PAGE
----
On Wednesday, Chief Executive Officer Hogg may report a loss of HK$1.2 billion (USD 153 million) for the six months through June, the median in a Bloomberg survey of three analysts showed. That would potentially put Cathay on course for the first back-to-back annual losses in its 70-year history. The Hong Kong company last month warned of a “disappointing” first-half.
Cathay is caught between budget carriers luring regional tourists and deep-pocketed, state-owned competitors on the mainland that offer cheaper, long-haul flights from cities like Shanghai, Guangzhou and Shenzhen, without the need to fly via Hong Kong. The airline’s fortunes are entwined with the former British colony’s declining prominence relative to the burgeoning wealth of the surrounding cities in southern China.
Key to winning back a bigger slice of the market from state-owned China Eastern Airlines Corp. and China Southern Airlines Co., is Cathay’s partnership with flag carrier Air China Ltd., said John Hu, an analyst at Morningstar Investment Services LLC in Shenzhen.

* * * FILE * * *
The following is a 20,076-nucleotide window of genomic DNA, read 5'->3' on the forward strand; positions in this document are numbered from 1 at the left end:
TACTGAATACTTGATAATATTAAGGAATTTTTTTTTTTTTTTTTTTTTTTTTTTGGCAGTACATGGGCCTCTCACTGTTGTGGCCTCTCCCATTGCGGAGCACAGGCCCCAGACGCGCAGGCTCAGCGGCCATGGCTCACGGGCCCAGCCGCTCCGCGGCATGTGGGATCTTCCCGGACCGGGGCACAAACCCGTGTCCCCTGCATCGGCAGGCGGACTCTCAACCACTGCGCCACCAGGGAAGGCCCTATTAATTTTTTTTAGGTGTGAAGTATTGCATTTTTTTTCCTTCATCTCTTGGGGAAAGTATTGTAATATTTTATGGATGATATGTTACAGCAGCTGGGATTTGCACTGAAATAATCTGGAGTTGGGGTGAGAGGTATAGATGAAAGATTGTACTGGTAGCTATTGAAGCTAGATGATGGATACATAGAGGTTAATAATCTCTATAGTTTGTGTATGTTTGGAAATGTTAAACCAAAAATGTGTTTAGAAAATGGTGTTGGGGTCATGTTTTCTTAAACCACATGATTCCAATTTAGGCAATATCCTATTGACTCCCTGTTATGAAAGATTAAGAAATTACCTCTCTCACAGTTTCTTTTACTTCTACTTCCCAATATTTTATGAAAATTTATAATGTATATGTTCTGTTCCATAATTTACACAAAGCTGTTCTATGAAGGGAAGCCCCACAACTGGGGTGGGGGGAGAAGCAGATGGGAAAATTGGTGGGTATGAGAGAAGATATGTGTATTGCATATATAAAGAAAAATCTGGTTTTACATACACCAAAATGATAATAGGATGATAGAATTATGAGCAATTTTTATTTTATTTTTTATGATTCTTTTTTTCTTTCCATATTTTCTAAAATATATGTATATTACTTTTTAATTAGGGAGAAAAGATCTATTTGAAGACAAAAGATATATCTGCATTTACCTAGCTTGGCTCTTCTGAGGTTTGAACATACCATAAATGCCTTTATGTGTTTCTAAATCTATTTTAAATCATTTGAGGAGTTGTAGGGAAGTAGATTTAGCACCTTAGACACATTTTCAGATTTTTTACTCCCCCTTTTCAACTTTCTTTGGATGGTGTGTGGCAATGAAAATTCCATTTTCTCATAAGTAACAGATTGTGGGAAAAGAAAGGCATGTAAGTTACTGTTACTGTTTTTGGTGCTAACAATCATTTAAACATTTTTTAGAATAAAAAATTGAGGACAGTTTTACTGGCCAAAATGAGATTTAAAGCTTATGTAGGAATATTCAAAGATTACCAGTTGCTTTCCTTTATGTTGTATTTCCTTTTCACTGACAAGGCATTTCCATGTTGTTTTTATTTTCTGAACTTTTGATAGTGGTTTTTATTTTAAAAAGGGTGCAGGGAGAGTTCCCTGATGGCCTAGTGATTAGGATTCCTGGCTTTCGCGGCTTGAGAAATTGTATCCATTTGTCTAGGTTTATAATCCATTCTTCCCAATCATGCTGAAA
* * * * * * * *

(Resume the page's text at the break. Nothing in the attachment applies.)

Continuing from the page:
“Cathay is begging with a golden bowl,” Hu said. “It has Air China on its back in the mainland but it has yet to fully exploit that tie-up.”
While Cathay bet on its hub in Hong Kong to build a clientele of wealthy business passengers prepared to pay premium fares, the mainland players became rich - China Southern flew about 38 million more passengers since 2010 - tapping into the boom in tourists and first-time fliers spawned by China’s economic boom. During the same period Cathay added over 7 million fliers.
“While Cathay has a strong premium product that is well-suited for the first and business travel market, its cost structure is less competitive when vying for leisure traffic," said Crucial Perspective’s Png. Cathay needs to take a leaf out of Singapore Airlines Ltd.’s playbook and start a low-cost carrier to target the budget travel market, which has good growth potential in North Asia, Morningstar’s Hu said.
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